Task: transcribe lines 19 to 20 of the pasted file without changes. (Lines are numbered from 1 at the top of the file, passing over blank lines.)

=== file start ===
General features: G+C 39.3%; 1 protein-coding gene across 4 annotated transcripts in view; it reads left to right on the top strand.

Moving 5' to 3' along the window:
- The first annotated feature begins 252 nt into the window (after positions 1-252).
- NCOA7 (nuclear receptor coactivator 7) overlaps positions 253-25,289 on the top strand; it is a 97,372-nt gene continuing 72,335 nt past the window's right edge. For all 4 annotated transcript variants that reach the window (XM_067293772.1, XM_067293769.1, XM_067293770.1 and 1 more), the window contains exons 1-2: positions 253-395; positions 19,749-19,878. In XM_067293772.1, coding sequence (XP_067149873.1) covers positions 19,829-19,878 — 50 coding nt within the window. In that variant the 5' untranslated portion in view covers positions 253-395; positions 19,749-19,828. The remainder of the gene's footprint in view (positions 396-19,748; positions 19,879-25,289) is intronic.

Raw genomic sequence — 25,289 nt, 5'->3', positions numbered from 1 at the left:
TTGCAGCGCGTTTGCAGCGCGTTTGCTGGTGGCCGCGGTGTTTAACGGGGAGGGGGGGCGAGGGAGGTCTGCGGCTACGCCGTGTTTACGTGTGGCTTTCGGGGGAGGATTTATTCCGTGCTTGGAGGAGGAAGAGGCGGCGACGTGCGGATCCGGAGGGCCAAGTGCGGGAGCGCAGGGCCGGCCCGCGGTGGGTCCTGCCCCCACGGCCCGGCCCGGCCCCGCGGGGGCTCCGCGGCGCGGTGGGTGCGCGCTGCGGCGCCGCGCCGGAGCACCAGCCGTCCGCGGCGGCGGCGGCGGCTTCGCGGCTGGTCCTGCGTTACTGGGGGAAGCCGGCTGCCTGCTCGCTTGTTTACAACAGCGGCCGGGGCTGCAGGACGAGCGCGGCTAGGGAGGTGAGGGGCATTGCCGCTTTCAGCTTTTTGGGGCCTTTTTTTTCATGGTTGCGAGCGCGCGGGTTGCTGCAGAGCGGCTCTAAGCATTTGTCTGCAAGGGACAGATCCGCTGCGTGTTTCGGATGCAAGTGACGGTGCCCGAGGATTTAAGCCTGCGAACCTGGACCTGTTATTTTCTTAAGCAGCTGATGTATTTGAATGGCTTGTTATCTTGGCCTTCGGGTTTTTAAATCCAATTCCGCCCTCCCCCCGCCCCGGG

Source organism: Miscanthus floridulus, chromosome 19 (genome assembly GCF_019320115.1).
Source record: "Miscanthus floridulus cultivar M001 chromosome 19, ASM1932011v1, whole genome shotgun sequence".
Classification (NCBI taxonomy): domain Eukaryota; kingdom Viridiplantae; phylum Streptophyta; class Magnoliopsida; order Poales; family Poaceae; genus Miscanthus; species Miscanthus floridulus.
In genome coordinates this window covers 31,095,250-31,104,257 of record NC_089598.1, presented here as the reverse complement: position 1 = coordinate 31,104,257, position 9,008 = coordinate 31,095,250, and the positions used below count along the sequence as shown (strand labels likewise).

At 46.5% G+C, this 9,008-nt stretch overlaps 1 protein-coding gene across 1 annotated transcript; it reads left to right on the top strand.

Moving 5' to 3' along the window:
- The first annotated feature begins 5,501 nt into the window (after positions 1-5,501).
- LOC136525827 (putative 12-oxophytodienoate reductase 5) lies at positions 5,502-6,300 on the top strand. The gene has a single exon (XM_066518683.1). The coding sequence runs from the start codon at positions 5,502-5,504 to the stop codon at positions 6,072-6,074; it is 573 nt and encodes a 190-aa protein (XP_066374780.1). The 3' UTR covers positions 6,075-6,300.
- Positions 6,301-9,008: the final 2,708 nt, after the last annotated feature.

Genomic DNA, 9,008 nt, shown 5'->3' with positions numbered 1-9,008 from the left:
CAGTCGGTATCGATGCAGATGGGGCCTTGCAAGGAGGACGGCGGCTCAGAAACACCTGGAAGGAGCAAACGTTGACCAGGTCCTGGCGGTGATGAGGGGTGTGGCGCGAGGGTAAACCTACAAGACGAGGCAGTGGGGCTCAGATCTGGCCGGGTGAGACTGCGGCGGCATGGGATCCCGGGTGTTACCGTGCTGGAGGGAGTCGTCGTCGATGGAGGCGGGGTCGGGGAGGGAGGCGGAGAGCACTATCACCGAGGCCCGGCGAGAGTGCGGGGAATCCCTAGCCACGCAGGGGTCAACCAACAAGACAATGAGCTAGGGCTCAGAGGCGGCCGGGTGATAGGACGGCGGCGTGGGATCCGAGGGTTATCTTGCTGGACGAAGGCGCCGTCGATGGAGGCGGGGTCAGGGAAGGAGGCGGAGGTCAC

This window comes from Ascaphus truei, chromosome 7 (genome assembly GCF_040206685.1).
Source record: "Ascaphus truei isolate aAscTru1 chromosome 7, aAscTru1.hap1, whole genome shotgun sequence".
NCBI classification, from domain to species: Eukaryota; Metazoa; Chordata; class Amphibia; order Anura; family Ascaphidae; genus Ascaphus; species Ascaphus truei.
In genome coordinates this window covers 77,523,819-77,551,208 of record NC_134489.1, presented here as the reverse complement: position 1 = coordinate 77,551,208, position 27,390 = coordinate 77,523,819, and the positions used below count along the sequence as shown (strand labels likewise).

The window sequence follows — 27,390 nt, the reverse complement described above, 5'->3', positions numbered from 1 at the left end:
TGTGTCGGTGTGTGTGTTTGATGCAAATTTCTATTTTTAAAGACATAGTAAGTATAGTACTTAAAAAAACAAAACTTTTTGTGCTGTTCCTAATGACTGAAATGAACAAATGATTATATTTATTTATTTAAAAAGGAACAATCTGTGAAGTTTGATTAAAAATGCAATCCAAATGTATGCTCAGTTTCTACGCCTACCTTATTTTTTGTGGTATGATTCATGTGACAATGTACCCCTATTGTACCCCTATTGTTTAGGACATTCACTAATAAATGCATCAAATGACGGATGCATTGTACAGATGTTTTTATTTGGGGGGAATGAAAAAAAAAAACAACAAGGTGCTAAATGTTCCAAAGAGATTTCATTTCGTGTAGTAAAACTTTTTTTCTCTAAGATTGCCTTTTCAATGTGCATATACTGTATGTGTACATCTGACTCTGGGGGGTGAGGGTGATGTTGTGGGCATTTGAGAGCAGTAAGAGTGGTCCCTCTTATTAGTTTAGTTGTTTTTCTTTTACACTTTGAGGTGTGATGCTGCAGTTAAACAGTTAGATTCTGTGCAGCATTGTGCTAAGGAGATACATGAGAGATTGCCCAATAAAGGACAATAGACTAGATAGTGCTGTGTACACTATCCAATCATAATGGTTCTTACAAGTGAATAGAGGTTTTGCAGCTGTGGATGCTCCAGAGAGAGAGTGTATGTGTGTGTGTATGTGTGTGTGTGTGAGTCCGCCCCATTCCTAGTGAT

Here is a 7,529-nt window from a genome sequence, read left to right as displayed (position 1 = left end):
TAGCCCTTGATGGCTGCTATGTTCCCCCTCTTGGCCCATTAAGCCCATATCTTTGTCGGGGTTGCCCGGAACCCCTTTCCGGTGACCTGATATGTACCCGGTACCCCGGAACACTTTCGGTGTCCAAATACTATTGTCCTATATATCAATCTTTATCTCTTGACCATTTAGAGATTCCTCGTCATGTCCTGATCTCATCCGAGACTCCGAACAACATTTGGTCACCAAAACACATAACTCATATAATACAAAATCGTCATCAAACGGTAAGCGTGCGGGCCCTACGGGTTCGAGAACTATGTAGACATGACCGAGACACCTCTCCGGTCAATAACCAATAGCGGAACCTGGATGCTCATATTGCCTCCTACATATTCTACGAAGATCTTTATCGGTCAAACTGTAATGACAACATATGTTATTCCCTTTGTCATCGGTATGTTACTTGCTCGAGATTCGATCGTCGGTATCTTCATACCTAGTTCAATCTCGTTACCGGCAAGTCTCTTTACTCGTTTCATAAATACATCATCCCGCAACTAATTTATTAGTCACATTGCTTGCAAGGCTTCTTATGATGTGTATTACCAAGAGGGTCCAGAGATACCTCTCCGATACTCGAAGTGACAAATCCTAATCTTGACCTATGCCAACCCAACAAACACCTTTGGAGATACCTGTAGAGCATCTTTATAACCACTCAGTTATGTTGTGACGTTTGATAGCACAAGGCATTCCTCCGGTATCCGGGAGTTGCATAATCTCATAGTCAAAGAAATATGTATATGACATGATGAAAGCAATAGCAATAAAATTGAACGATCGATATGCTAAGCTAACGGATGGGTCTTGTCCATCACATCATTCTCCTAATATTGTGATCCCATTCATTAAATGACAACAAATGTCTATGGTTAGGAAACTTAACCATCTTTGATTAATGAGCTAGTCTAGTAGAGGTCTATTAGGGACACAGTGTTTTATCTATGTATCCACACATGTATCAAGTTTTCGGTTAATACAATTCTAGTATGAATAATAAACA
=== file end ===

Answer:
Source record: "Ascaphus truei isolate aAscTru1 chromosome 7, aAscTru1.hap1, whole genome shotgun sequence".
NCBI classification, from domain to species: Eukaryota; Metazoa; Chordata; class Amphibia; order Anura; family Ascaphidae; genus Ascaphus; species Ascaphus truei.